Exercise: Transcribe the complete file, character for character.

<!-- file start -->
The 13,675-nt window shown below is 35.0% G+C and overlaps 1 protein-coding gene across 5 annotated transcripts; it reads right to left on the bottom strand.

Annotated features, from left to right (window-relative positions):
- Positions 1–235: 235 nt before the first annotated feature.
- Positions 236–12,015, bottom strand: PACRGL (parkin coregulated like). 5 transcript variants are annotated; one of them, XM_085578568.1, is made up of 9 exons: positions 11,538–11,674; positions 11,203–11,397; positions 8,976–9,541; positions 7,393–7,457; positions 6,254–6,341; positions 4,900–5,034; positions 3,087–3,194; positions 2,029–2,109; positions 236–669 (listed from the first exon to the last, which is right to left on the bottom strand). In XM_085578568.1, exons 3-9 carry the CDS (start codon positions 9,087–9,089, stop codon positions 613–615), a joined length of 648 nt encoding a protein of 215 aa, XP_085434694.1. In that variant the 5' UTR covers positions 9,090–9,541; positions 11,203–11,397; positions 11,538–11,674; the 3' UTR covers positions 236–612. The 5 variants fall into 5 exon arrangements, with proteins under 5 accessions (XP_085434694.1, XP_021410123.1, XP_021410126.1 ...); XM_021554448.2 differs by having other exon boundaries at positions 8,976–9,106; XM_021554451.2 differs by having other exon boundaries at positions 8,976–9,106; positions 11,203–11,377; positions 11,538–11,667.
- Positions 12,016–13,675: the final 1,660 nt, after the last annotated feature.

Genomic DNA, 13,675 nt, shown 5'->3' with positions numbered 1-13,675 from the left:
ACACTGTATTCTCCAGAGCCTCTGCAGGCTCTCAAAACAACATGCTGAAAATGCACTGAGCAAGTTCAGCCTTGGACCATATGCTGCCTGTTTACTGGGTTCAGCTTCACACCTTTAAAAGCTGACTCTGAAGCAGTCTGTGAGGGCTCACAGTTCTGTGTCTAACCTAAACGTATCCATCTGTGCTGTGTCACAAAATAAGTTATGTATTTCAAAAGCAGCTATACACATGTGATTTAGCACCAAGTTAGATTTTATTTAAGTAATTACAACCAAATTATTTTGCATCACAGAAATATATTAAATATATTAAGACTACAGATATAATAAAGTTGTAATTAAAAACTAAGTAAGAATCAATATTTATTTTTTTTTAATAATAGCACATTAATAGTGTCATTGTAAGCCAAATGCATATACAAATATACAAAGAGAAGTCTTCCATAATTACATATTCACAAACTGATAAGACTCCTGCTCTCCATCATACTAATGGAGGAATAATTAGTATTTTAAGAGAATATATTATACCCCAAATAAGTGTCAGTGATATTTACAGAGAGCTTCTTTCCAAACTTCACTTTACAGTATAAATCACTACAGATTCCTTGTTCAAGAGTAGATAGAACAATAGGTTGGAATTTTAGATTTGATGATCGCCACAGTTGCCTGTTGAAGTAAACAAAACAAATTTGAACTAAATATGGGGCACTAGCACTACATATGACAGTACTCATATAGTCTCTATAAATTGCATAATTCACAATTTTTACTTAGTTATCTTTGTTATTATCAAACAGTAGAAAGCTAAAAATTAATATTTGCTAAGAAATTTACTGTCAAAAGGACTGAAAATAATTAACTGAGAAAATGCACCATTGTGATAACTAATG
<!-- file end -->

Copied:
The 13,675-nt window shown below is 35.0% G+C and overlaps 1 protein-coding gene across 5 annotated transcripts; it reads right to left on the bottom strand.

Annotated features, from left to right (window-relative positions):
- Positions 1–235: 235 nt before the first annotated feature.
- Positions 236–12,015, bottom strand: PACRGL (parkin coregulated like). 5 transcript variants are annotated; one of them, XM_085578568.1, is made up of 9 exons: positions 11,538–11,674; positions 11,203–11,397; positions 8,976–9,541; positions 7,393–7,457; positions 6,254–6,341; positions 4,900–5,034; positions 3,087–3,194; positions 2,029–2,109; positions 236–669 (listed from the first exon to the last, which is right to left on the bottom strand). In XM_085578568.1, exons 3-9 carry the CDS (start codon positions 9,087–9,089, stop codon positions 613–615), a joined length of 648 nt encoding a protein of 215 aa, XP_085434694.1. In that variant the 5' UTR covers positions 9,090–9,541; positions 11,203–11,397; positions 11,538–11,674; the 3' UTR covers positions 236–612. The 5 variants fall into 5 exon arrangements, with proteins under 5 accessions (XP_085434694.1, XP_021410123.1, XP_021410126.1 ...); XM_021554448.2 differs by having other exon boundaries at positions 8,976–9,106; XM_021554451.2 differs by having other exon boundaries at positions 8,976–9,106; positions 11,203–11,377; positions 11,538–11,667.
- Positions 12,016–13,675: the final 1,660 nt, after the last annotated feature.

Genomic DNA, 13,675 nt, shown 5'->3' with positions numbered 1-13,675 from the left:
ACACTGTATTCTCCAGAGCCTCTGCAGGCTCTCAAAACAACATGCTGAAAATGCACTGAGCAAGTTCAGCCTTGGACCATATGCTGCCTGTTTACTGGGTTCAGCTTCACACCTTTAAAAGCTGACTCTGAAGCAGTCTGTGAGGGCTCACAGTTCTGTGTCTAACCTAAACGTATCCATCTGTGCTGTGTCACAAAATAAGTTATGTATTTCAAAAGCAGCTATACACATGTGATTTAGCACCAAGTTAGATTTTATTTAAGTAATTACAACCAAATTATTTTGCATCACAGAAATATATTAAATATATTAAGACTACAGATATAATAAAGTTGTAATTAAAAACTAAGTAAGAATCAATATTTATTTTTTTTTAATAATAGCACATTAATAGTGTCATTGTAAGCCAAATGCATATACAAATATACAAAGAGAAGTCTTCCATAATTACATATTCACAAACTGATAAGACTCCTGCTCTCCATCATACTAATGGAGGAATAATTAGTATTTTAAGAGAATATATTATACCCCAAATAAGTGTCAGTGATATTTACAGAGAGCTTCTTTCCAAACTTCACTTTACAGTATAAATCACTACAGATTCCTTGTTCAAGAGTAGATAGAACAATAGGTTGGAATTTTAGATTTGATGATCGCCACAGTTGCCTGTTGAAGTAAACAAAACAAATTTGAACTAAATATGGGGCACTAGCACTACATATGACAGTACTCATATAGTCTCTATAAATTGCATAATTCACAATTTTTACTTAGTTATCTTTGTTATTATCAAACAGTAGAAAGCTAAAAATTAATATTTGCTAAGAAATTTACTGTCAAAAGGACTGAAAATAATTAACTGAGAAAATGCACCATTGTGATAACTAATG